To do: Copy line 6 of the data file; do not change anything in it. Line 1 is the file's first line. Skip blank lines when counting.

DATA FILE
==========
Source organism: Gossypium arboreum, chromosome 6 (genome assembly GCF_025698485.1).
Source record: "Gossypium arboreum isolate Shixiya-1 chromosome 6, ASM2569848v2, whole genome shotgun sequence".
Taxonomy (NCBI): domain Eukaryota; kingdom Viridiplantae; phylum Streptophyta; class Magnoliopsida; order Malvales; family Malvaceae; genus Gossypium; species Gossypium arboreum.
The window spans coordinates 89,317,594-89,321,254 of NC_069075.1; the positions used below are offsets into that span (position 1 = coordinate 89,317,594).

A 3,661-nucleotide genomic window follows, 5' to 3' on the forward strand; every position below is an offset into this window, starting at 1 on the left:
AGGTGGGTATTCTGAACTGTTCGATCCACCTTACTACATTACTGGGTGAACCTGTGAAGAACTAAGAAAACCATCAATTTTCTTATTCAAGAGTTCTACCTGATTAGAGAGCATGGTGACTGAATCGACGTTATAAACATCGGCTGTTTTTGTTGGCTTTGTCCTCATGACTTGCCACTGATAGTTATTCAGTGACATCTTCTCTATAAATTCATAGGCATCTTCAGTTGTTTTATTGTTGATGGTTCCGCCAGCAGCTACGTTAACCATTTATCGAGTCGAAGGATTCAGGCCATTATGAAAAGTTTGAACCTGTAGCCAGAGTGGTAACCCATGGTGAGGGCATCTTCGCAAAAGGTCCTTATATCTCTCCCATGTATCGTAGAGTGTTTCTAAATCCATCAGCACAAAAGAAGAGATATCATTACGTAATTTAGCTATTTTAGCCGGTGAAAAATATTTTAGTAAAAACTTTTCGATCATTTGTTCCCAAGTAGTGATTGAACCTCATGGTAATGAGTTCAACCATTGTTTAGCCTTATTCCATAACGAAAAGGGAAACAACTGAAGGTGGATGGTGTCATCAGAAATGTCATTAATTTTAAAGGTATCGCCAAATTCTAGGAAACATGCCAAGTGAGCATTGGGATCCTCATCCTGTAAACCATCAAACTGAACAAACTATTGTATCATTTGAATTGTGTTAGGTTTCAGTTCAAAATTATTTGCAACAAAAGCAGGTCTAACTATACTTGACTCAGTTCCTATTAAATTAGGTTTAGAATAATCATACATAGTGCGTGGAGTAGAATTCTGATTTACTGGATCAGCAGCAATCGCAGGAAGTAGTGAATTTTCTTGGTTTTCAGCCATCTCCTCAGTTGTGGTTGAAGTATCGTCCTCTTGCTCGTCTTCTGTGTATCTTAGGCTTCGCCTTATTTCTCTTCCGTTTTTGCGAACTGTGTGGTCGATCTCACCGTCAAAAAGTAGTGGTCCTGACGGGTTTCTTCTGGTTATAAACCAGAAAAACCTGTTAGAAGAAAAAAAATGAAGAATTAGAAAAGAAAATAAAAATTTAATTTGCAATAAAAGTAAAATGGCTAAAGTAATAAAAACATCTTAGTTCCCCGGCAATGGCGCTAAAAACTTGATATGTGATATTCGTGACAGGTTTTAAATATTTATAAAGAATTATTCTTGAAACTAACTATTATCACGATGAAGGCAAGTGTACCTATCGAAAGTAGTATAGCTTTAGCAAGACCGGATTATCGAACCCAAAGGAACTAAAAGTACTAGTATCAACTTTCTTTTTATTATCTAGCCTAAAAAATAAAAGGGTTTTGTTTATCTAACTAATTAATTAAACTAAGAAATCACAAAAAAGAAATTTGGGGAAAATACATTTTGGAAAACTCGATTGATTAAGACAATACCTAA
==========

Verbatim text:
AGGTGGGTATTCTGAACTGTTCGATCCACCTTACTACATTACTGGGTGAACCTGTGAAGAACTAAGAAAACCATCAATTTTCTTATTCAAGAGTTCTACCTGATTAGAGAGCATGGTGACTGAATCGACGTTATAAACATCGGCTGTTTTTGTTGGCTTTGTCCTCATGACTTGCCACTGATAGTTATTCAGTGACATCTTCTCTATAAATTCATAGGCATCTTCAGTTGTTTTATTGTTGATGGTTCCGCCAGCAGCTACGTTAACCATTTATCGAGTCGAAGGATTCAGGCCATTATGAAAAGTTTGAACCTGTAGCCAGAGTGGTAACCCATGGTGAGGGCATCTTCGCAAAAGGTCCTTATATCTCTCCCATGTATCGTAGAGTGTTTCTAAATCCATCAGCACAAAAGAAGAGATATCATTACGTAATTTAGCTATTTTAGCCGGTGAAAAATATTTTAGTAAAAACTTTTCGATCATTTGTTCCCAAGTAGTGATTGAACCTCATGGTAATGAGTTCAACCATTGTTTAGCCTTATTCCATAACGAAAAGGGAAACAACTGAAGGTGGATGGTGTCATCAGAAATGTCATTAATTTTAAAGGTATCGCCAAATTCTAGGAAACATGCCAAGTGAGCATTGGGATCCTCATCCTGTAAACCATCAAACTGAACAAACTATTGTATCATTTGAATTGTGTTAGGTTTCAGTTCAAAATTATTTGCAACAAAAGCAGGTCTAACTATACTTGACTCAGTTCCTATTAAATTAGGTTTAGAATAATCATACATAGTGCGTGGAGTAGAATTCTGATTTACTGGATCAGCAGCAATCGCAGGAAGTAGTGAATTTTCTTGGTTTTCAGCCATCTCCTCAGTTGTGGTTGAAGTATCGTCCTCTTGCTCGTCTTCTGTGTATCTTAGGCTTCGCCTTATTTCTCTTCCGTTTTTGCGAACTGTGTGGTCGATCTCACCGTCAAAAAGTAGTGGTCCTGACGGGTTTCTTCTGGTTATAAACCAGAAAAACCTGTTAGAAGAAAAAAAATGAAGAATTAGAAAAGAAAATAAAAATTTAATTTGCAATAAAAGTAAAATGGCTAAAGTAATAAAAACATCTTAGTTCCCCGGCAATGGCGCTAAAAACTTGATATGTGATATTCGTGACAGGTTTTAAATATTTATAAAGAATTATTCTTGAAACTAACTATTATCACGATGAAGGCAAGTGTACCTATCGAAAGTAGTATAGCTTTAGCAAGACCGGATTATCGAACCCAAAGGAACTAAAAGTACTAGTATCAACTTTCTTTTTATTATCTAGCCTAAAAAATAAAAGGGTTTTGTTTATCTAACTAATTAATTAAACTAAGAAATCACAAAAAAGAAATTTGGGGAAAATACATTTTGGAAAACTCGATTGATTAAGACAATACCTAA